Crimes against children and children entering care increased between 2000 and 2016. In 2016, 40 children died by homicide, with twice as many adolescent (15–19 years) deaths than infant (age <1 year) deaths. In 2016, 67,700 children were placed on the child protection register - neglect and emotional abuse were the most common reasons. Although long-term trends have decreased, child maltreatment remains a major public health problem in England and Wales. 


Sex trade in adolescence

Sex Trade Among Youth: A Global Review of the Prevalence, Contexts and Correlates of Transactional Sex Among the General Population of Youth by Maria Krisch, Margit Averdijk, Sara Valdebenito and Manuel Eisner in Adolescent Research Review.

Transactional sex, the casual exchange of sexual favours for money or gifts, has been associated with negative outcomes and health risks, particularly among young people. This global review explores trends of buying and selling sex among male and female teens across 28 countries. It compares the differences and similarities in prevalence rates between genders, sex trading activities and country income groups while examining the relationships and situations surrounding transactional sex.

The review suggests low rates of transactional sex in high-income countries - selling and buying rates are below 10% in all countries - and high in low- and middle-income countries - selling and buying rates of 60% or higher in seven countries. Boys are more likely than girls to sell sex in high-income countries while the opposite seems to be true in low- and middle-income countries. 

The age of onset is around 15 years; many sellers and buyers already know each other before trading sex and are often of a similar age. Money is the most common form of compensation. Correlates of selling sex include involvement in other risky sexual behaviours, substance use, sexually transmitted diseases, mental health problems, family break-up and a history of victimisation.


School interventions

An Analysis of Response Shifts in Teacher Reports Associated with the Use of a Universal School-Based Intervention to Reduce Externalising Behaviour by Aja Louise Murray, Tom Booth, Manuel Eisner, Denis Ribeaud, Karen McKenzie and George Murray in Prevention Science.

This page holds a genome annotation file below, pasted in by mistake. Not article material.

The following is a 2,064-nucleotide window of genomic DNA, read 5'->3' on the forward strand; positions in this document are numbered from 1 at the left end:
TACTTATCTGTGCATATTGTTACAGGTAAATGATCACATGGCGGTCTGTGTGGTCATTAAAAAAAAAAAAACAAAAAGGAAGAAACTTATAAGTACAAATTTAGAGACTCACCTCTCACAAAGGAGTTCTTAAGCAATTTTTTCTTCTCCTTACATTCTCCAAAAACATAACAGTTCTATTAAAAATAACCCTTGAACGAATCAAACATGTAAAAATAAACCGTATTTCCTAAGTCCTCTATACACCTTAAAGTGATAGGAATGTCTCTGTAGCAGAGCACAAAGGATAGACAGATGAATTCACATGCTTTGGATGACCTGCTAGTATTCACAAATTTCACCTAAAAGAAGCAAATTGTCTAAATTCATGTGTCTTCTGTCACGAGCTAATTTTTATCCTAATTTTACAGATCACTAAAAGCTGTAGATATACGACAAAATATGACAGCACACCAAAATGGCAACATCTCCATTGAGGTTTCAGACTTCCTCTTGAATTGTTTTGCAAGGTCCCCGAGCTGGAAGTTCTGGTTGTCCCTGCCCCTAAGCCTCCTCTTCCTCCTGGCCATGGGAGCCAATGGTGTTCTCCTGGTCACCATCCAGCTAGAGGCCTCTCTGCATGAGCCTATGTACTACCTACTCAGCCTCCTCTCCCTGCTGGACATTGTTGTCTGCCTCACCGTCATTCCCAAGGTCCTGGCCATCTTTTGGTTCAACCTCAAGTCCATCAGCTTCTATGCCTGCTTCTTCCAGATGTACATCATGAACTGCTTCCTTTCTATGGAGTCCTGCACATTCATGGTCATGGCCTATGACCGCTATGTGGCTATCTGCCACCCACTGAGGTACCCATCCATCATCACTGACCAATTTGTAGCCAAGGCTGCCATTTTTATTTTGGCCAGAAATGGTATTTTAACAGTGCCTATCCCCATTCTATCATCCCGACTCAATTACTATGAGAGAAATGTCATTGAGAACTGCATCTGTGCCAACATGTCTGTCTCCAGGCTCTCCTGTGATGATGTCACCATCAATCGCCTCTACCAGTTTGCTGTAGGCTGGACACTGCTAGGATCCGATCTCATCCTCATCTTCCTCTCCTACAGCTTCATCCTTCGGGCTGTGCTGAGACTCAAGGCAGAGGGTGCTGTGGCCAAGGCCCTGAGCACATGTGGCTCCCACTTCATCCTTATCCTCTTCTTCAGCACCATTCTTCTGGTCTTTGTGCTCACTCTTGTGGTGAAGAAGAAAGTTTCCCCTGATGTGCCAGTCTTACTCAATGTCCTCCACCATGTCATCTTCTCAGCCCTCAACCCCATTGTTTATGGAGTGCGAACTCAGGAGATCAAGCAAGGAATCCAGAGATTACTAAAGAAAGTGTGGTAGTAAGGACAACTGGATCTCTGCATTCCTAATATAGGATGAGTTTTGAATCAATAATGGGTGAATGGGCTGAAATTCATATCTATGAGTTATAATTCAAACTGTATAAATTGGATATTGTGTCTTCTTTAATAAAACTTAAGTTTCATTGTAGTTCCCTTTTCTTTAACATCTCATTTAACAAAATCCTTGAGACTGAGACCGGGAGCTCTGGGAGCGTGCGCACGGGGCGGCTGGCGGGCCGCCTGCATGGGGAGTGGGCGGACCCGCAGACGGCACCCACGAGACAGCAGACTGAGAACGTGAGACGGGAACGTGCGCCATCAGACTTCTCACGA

School-based psychosocial interventions are widely used to prevent or reduce externalising behaviour. However, evaluating their effects is complicated by the fact that interventions may not only change the target’s behaviour, but also the way that informants report on it. For example, teachers may become more aware of bullying behaviour after delivering lessons on the topic, resulting in increased reporting.

The authors used multi-group confirmatory factor analysis to evaluate whether teachers exposed to the Promoting Alternative Thinking Strategies (PATHS) intervention changed the way they reported on child externalising behaviour. Using data from the z-proso study (802 participants; 51% male; 69 teachers), teacher reports of aggressive behaviour, attention deficit hyperactivity disorder and non-aggressive conduct disorder symptoms were compared pre- and post- intervention and across the intervention and control conditions.

There was no evidence that teacher reporting was affected by exposure to the intervention. This helps bolster the interpretation of intervention effects as reflecting changes in child behaviour, rather than in the manner of reporting.


School exclusion

What can we do to reduce disciplinary school exclusion? A systematic review and meta-analysis by Sara Valdebenito, Manuel Eisner, David P. Farrington, Maria M. Ttofi and Alex Sutherland in the Journal of Experimental Criminology

A systematic search of 27 databases, including published and unpublished literature, was carried out between September and December 2015. Eligible studies evaluated interventions to reduce the rates of exclusion for children from ages four to 18 in mainstream schools and reported results of interventions delivered from 1980 onwards.

These studies showed that school-based interventions significantly reduce school exclusion during the first six months after implementation. Four approaches offered promising results: enhancement of academic skills, counselling, mentoring/monitoring and teacher training.